Man, I miss all the good stuff!
At today’s White House Press Briefing, Chip Reid and Helen Thomas went at Robert Gibbs like he was a piñata. The subject was the President’s town hall meeting on healthcare today, and the manner in which the questions were selected. Reid starts the show, and Helen tags in about halfway through to deliver the scissor-kick: (h/t Hot Air)
It’s a matter of record that I admire Helen a great deal, and when I say that she (along with Reid) may have been overstating a few things (particularly with regard to “Pitney-gate”), that’s also what makes her such a great correspondent.
There’s no doubt that a significant amount of stagecraft went into the town hall meeting, and the dynamic duo obviously have a point, evidenced by Gibbs’ attempts to avoid it: (via email)
REID: At today’s town hall meeting, questions coming in on YouTube and Twitter and such — who decides what questions will be asked?
MR. GIBBS: I think a group over at New Media is shuffling through questions. I think if you go on — I did not do this today, but I think if you go on our Web site you’ll see some of those questions. And I think, Chip, at the end of the day, when you — I think the questions that will be read to the President — obviously he’ll take some questions from the audience there — I think will be a representative sample of the issues in this debate that we’re dealing with.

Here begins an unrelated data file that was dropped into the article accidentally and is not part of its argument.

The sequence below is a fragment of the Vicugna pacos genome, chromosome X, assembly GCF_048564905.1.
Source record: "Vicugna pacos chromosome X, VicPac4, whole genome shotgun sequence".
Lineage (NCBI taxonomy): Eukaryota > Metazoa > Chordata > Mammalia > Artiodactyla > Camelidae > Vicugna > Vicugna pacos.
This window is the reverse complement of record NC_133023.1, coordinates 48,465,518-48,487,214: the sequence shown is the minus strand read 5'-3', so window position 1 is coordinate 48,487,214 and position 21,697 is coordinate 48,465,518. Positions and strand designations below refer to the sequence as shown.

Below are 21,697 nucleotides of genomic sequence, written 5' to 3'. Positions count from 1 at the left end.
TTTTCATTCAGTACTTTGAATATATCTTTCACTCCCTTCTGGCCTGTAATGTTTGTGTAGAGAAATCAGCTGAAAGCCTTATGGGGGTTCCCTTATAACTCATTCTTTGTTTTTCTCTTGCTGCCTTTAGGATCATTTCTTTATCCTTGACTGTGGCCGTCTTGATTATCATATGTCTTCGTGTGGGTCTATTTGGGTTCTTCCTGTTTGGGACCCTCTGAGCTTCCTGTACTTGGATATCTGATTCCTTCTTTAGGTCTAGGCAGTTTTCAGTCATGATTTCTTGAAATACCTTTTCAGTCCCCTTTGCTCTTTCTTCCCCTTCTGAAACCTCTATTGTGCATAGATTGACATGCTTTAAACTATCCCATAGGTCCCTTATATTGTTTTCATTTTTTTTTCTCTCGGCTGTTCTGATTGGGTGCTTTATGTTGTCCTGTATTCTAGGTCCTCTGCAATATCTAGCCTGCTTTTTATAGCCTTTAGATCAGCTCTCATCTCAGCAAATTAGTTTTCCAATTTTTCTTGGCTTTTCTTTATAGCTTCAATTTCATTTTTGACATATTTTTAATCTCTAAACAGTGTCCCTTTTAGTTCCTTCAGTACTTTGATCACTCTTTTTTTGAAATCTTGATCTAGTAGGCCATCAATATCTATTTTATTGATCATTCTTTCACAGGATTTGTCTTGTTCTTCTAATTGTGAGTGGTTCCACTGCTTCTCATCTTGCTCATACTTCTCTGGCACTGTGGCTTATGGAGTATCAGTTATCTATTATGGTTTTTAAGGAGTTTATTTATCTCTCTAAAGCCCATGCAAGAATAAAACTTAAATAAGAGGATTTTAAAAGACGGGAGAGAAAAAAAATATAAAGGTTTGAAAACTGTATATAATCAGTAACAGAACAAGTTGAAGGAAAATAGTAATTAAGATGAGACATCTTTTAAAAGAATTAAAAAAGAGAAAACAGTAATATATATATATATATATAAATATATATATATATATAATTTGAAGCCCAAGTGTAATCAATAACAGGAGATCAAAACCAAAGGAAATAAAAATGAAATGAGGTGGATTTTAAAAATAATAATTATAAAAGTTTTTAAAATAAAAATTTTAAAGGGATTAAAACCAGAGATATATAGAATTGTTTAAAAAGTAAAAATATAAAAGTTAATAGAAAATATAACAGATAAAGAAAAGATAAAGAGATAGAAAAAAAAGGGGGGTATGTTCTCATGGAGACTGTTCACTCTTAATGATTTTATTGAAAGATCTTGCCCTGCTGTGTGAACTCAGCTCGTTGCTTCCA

Reid and Thomas have an inescapably valid problem with the process. If you solicit questions from the public, you’re going to get every question in the world to choose from. Selecting from that batch yourself is little different than writing your own questions. Earlier public forums featured questions that were selected based on users’ votes.
This does not guarantee you’ll get the best questions, but it does give you something to point at when people ask you about transparency and responsiveness in government.
The idea that the White House controls the press is a little tougher for me to swallow (the Pitney thing, as I’ve said before, is a red herring). The job of Press Secretary has, for a long time, been to stay on message. The Obama administration didn’t invent that dynamic. It’s the job of the media to point out when staying on message morphs into evasion, or stonewalling.
In terms of transparency, the town hall meeting is nothing to brag about, but it ain’t exactly the Kremlin, either.